Health Practitioners & Holistic Assumptions

health-practice-conditions-marketing

“I’m not like Jeff,” said a natural medicine practitioner to me the other day. Which is true. These are two very different practitioners. She is a massage therapist and meditation teacher. Jeff is a Chinese Medicine Practitioner (and the other half of Ethical Practice). But she wasn’t talking about differences in modality. “I’m not that interested in fixing particular body problems,”  she added. “I’m interested in the whole body and mind”. This woman had made a big assumption about Jeff and how he works.

 

WHY THE ASSUMPTION? 

Her very natural assumption was borne from what she saw on Jeff’s website, Evolve Natural Medicine.  The home page has a list some conditions treated, which feeds to a whole page dedicated to an extensive list of health issues.

 

HOLISTIC FOUNDATIONS

I thought about this for a moment. A holistic approach, embracing mind-body integration, is not unusual amongst natural health practitioners. Usually because it’s the foundation of their modality. And Jeff is no exception. Traditional Chinese Medicine is not symptom-driven. It is whole body/mind focused. “Yes, I can see that you and Jeff are different in some ways,” I said, “but Jeff is also holistic and enjoys introducing holistic approaches to his clients.” The problem is that prospective clients usually book to solve a specific problem.  The challenge for holistic practitioners is to meet the client where they are and transition perceptions from a specific condition to a holistic mindset.

 

A ‘TRANSITION’ EXAMPLE 

“One client,” I continued, “was a very blokey bloke who booked with Jeff to have a musculoskeleatal problem treated. The man wanted the pain gone – that was his focus. Jeff expanded the acupuncture treatment to discussing the client’s diet. This relates to inflammation, which relates to the pain. Before too long, eight cups of coffee a day was reduced to zero. The client was not just pleased with less pain, but also his healthier approach to life. Within a month, Jeff had the guy listening to classical music in his car to help with stress levels. His wife couldn’t believe it. Classical music! But because of the music, the client was even happier. In the sessions, while his client lay on the table, Jeff introduced meditation techniques. But never used the word ‘meditation’. He didn’t need to. The client started using these nameless exercises at home and work. The pain had left long ago. This was just about happier living.”

 

WEBSITES & HEALTH CONDITIONS 

“Jeff introduces meditation to his clients all the time – and other holistic approaches,” I said. “But the reality is: most people book to have a specific problem fixed. That is why the conditions are on the website. It’s meeting the prospective client where they are. Once they are in the treatment room, you can then introduce the client to a more holistic mindset.” I could see my massage therapist friend’s eyes light up. The ‘transition’ penny had dropped.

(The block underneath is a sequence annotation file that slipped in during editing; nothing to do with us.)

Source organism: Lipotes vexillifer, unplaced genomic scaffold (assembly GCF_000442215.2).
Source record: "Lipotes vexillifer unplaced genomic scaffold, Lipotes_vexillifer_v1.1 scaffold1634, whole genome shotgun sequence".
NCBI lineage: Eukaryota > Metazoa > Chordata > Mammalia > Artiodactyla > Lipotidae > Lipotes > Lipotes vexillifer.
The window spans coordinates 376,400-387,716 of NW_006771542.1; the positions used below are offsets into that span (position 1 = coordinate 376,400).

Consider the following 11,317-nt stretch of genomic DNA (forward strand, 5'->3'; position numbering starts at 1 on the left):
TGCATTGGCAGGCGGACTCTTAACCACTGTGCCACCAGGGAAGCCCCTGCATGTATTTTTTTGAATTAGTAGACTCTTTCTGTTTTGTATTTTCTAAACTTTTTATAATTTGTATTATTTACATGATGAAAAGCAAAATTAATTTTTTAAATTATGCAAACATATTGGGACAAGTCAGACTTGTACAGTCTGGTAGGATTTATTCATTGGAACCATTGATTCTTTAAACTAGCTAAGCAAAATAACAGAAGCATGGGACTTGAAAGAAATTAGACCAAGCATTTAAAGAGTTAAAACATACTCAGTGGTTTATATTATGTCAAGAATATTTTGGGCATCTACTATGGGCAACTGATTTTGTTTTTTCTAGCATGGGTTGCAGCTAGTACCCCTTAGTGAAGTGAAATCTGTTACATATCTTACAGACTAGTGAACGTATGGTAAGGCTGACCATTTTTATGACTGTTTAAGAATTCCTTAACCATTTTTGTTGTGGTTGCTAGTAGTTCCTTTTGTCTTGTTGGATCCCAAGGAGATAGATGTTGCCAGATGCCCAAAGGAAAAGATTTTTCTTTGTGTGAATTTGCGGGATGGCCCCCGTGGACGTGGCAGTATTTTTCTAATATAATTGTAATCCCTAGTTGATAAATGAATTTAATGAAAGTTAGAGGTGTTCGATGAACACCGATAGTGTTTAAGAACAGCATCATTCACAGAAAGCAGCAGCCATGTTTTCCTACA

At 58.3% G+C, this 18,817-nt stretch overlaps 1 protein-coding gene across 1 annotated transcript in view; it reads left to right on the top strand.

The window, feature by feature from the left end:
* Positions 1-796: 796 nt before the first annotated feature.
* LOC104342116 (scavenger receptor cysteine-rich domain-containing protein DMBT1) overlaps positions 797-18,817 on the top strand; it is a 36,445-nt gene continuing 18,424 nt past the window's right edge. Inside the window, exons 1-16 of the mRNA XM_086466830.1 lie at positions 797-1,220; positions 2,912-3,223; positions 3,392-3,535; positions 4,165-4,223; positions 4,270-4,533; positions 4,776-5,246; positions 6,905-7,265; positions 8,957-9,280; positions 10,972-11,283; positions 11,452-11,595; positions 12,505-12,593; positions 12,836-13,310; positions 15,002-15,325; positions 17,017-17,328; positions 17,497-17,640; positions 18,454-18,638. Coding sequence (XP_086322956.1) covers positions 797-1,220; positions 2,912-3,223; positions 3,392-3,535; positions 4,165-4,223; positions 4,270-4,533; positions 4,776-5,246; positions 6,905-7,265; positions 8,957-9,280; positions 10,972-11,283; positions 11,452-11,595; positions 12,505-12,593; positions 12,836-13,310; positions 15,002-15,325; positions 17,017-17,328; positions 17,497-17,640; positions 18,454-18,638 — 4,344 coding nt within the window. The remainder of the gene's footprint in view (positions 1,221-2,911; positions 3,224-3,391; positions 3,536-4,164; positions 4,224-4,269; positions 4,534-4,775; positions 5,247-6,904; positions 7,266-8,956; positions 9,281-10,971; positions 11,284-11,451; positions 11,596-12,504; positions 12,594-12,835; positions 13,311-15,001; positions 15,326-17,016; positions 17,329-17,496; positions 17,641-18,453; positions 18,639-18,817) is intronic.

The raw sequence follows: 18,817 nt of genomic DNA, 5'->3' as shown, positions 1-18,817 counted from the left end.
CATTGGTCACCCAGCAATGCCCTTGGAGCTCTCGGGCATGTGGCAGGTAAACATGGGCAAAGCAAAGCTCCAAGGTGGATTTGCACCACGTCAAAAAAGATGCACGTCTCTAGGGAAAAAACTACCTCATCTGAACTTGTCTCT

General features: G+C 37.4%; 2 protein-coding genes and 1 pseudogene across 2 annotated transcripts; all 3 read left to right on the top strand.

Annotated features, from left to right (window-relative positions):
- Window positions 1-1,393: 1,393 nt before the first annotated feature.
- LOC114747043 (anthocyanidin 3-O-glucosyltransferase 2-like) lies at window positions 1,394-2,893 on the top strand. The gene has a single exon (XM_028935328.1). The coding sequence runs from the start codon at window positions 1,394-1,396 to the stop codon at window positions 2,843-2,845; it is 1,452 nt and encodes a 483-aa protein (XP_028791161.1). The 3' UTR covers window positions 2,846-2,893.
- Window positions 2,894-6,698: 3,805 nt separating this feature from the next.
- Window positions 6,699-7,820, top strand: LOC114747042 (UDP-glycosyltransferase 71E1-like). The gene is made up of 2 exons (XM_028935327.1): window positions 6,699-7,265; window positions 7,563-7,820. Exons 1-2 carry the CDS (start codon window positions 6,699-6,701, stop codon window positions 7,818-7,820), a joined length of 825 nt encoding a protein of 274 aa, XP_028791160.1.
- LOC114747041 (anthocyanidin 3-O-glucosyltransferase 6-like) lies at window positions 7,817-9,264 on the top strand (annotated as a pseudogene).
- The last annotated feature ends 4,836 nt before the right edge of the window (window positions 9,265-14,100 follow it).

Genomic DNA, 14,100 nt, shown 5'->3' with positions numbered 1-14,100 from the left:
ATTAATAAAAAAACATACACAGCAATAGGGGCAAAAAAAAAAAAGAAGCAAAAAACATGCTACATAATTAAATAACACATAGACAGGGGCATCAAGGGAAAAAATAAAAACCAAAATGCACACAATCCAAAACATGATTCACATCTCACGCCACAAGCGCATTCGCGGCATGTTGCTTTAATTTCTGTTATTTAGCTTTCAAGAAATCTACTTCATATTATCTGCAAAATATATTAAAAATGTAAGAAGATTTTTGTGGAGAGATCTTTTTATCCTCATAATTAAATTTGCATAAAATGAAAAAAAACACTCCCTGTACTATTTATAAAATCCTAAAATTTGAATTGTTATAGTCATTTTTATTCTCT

SEO & CLIENTS 

Having specific conditions listed on your website also helps with its SEO (Google ranking). Why? Because prospective clients often type in conditions (as well as modality and geographic area) in the Google search field. They are searching for practitioners who are familiar with what they are suffering. I explained to my massage therapist friend, “When I was at the dark end of CFS. I felt better about booking with a therapist when I saw ‘Chronic Fatigue Syndrome’ on their website. I felt I’d be more understood and in better hands.”

 

MEETING THE CLIENT WHERE THEY ARE 

Empathy is the key to successful marketing. So allow the content of your website to meet prospective clients where they are. By all means introduce the benefit of holistic approaches you can assist with. But keep in mind that, chances are, the prospective client will be booking to have a specific problem solved. Listing specific health problems (which can be physical and/or mental) on your website can help (a) find you online; and (b) put their minds at ease.

 

THE TREATMENT SPACE 

It’s the treatment room where the benefits of holistic approaches can be truly expanded on and worked through – and in a way that suits each particular client. Everyone is different. What words and approaches each client responds to will be different. What’s manageable to incorporate into their lives will be different. In the end, it is the client’s choice if they wish to take up certain holistic approaches. And if they don’t, don’t despair. Just, crunch into an organic apple, go for a walk and listen to that meditation on letting go.

 

megan_hills_health_practice_coaching_1

Written by Megan Hills, Ethical Practice
20+ years business development & marketing consultant
10+ years helping natural medicine practitioners to greater practice success

Comments

comments

Leave a Reply